A further embodiment of any of the foregoing embodiments of the present disclosure includes, wherein the spray coating shield is arranged radially and axially relative to the backplate.

A further embodiment of any of the foregoing embodiments of the present disclosure includes, wherein the spray coating shield is removable.

A further embodiment of any of the foregoing embodiments of the present disclosure includes a support, the standoff supported by the support.

A further embodiment of any of the foregoing embodiments of the present disclosure includes, wherein the standoff is a fixed ring mounted to a baseplate.

A method of spraying a multiple of liner panels of a gas turbine engine according to another disclosed non-limiting embodiment of the present disclosure includes mounting a multiple of holder assemblies to respectively support a multiple of liner panels not oriented as in the gas turbine engine.

A further embodiment of any of the foregoing embodiments of the present disclosure includes rotating the multiple of holder assemblies about an axis while spraying the multiple of liner panels with a thermal barrier coating.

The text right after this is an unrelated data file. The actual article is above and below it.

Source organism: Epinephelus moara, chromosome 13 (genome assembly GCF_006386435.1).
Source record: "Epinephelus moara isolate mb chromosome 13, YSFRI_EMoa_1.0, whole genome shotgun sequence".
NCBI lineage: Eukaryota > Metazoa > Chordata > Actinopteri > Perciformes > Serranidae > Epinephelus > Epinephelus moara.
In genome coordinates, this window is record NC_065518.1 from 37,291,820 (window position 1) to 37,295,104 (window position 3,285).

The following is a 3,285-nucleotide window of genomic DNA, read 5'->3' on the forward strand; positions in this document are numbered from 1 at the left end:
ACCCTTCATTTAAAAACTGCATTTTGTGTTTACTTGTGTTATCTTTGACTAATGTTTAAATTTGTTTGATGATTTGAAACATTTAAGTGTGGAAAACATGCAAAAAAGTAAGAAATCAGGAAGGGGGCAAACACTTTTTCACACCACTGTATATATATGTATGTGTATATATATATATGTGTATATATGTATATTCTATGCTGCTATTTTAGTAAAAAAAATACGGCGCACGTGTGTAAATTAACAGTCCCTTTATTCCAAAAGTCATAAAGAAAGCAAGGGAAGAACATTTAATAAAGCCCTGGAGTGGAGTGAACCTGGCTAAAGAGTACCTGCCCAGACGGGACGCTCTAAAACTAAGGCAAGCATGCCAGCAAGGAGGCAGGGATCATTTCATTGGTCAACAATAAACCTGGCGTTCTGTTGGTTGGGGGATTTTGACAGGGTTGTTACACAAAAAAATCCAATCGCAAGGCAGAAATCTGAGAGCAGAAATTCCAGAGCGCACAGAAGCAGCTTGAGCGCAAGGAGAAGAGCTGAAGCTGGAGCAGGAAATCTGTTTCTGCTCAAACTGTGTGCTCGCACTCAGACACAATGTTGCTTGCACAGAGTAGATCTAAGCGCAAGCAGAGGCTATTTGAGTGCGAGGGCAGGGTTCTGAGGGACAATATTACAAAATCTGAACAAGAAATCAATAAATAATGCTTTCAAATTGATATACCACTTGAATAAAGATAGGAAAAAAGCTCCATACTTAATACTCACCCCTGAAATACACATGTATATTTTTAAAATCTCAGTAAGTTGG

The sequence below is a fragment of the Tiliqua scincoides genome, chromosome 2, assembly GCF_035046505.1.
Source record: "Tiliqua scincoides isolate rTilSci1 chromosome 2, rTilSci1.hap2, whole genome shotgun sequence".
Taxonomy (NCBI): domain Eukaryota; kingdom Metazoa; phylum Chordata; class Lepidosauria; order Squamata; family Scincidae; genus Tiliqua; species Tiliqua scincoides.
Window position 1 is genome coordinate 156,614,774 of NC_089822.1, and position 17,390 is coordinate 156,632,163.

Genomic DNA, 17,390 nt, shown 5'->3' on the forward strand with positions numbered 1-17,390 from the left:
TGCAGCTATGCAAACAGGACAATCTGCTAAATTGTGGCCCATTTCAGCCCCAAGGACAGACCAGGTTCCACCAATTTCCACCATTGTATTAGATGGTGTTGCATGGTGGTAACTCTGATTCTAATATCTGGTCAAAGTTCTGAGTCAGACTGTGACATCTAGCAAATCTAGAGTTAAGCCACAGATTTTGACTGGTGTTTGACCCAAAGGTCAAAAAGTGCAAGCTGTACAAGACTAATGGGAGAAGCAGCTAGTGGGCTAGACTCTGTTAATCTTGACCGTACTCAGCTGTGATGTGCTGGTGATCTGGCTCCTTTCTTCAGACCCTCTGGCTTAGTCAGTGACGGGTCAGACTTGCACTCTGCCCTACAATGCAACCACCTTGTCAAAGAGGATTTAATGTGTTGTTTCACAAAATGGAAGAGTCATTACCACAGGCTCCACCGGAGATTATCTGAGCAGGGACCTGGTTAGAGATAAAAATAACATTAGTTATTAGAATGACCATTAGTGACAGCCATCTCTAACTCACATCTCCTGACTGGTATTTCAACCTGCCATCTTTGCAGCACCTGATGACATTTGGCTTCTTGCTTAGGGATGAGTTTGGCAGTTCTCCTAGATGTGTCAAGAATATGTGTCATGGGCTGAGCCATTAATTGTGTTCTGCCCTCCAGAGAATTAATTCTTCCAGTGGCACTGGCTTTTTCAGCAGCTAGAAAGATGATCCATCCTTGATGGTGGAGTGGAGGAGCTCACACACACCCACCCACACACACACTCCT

A further embodiment of any of the foregoing embodiments of the present disclosure includes shadow masking the multiple of liner panels with a spray coating shield that extends from each of the multiple of holder assemblies.

A further embodiment of any of the foregoing embodiments of the present disclosure includes spraying the multiple of liner panels with a bond coat of a thermal barrier coating at an angle with respect to the liner panel to coat each liner panel.